Bonnie Glantz Fatell, 68, of Havertown, a partner in the law firm of Blank Rome LLP who mentored other women in the workplace, died Saturday, Aug. 24, of cancer at her home.

A Broomall native, Mrs. Fatell graduated from Marple Newtown High School. She earned a bachelor’s degree from Pennsylvania State University in 1973 and a degree from what is now the Temple University Beasley School of Law in 1981.

She began her career in 1981 with the Philadelphia law firm of Wexler, Weisman, Forman & Shapiro. In 1984, when a team of lawyers from Wexler left to join Blank Rome, she went with them. At various times, she worked out of offices in Philadelphia and Wilmington.

Mrs. Fatell was a bankruptcy specialist and a chair of the firm’s Business Restructuring and Bankruptcy Group from 2001 through 2008. She was one of the first female lawyers nationwide to chair a firm’s national bankruptcy practice. She focused on bankruptcy reorganizations, out-of-court restructurings, and related litigation.

During the same seven years, Mrs. Fatell served on Blank Rome’s partner nominating committee, partner board, women’s steering committee, and diversity committee. Twice, she served as the administrative head of the firm’s Wilmington office. She retired from Blank Rome in 2016.

“We have lost a leader, trailblazer, colleague, member of our family, and one of the nicest, most caring individuals we will ever know,” managing partner and CEO Grant S. Palmer said in announcing her death. “For nearly 35 years, Bonnie has been both a pillar and a force of nature at the firm. She conducted herself with the highest level of professionalism and grace, and embodied the Blank Rome spirit and culture.”

Ms. Fatell was passionate about women’s issues, and made it a priority to mentor women at Blank Rome on professional growth. “Her experience, drive, and compassion influenced countless women throughout the firm and the legal industry,” Palmer said.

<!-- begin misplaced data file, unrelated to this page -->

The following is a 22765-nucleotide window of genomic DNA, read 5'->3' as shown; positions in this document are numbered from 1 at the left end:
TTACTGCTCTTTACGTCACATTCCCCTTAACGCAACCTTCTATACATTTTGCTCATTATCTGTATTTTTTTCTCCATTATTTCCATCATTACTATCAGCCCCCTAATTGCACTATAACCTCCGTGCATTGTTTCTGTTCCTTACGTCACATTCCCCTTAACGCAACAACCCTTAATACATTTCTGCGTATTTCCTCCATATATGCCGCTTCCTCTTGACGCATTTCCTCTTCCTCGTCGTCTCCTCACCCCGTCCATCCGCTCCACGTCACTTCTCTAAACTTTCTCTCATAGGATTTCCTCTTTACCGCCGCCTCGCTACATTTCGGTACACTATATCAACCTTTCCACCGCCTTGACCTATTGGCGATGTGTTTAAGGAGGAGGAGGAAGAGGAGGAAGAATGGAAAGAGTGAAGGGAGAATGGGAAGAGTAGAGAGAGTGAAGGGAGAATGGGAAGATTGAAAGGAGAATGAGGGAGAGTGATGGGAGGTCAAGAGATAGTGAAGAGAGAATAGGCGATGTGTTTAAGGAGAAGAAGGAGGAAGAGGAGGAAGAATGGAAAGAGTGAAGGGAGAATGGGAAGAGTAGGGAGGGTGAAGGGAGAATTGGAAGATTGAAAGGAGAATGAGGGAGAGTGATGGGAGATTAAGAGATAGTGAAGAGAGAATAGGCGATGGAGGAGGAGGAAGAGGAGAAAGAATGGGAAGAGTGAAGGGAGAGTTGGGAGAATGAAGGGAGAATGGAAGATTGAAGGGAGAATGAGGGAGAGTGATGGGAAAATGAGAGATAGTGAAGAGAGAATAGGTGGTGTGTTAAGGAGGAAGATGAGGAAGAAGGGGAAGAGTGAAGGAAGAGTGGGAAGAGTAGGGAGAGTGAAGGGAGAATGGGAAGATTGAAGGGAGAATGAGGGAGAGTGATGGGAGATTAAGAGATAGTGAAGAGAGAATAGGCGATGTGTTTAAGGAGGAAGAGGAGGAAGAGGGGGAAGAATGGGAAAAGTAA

She chaired the Blank Rome women’s forum, and organized and hosted educational, social, and networking events that were known not only for their success in promoting advancement and leadership, but also for attracting prominent speakers.

She created the firm’s annual women’s retreat, and in 2010 arranged for an appearance by Secretary of State Hillary Clinton. Mrs. Fatell also hosted Geraldine Ferraro, a government relations principal at Blank Rome and the first woman belonging to a major political party to run for vice president of the United States.

Mrs. Fatell received regional and national recognition for her dedication to clients. In one case, she was presented with a ceremonial sword by Lyondell Chemical Co. because of her fierce advocacy in a bankruptcy proceeding in 2015. “She was knighted,” said Palmer. “She loved it.”

She was selected as the 2014 Lawyer of the Year by the publication Best Lawyers in America and was placed by the Philadelphia Business Journal on its 2014 “Women of Distinction” list.

Mrs. Fatell held leadership positions in the Delaware State Bar Association and was a member of the Pennsylvania State Bar. She was a chair of the Eastern District of Pennsylvania Bankruptcy Conference and a member of the International Women’s Insolvency and Restructuring Confederation. She trained and served as a national bankruptcy mediator. She contributed articles to a special publication for bankruptcy lawyers.

Mrs. Fatell volunteered regularly for campaigns to encourage voting in national elections. She traveled, gardened, created pottery, and enjoyed spending time with family.

She is survived by her husband, Howard B. Fatell; son Daniel; daughter Sara; two sisters; a brother; and nieces and nephews.

Services were Monday, Aug. 26. Shivah will be observed Wednesday, Aug. 28, and Thursday, Aug. 29, from 7 to 9 p.m. at the Fatell residence.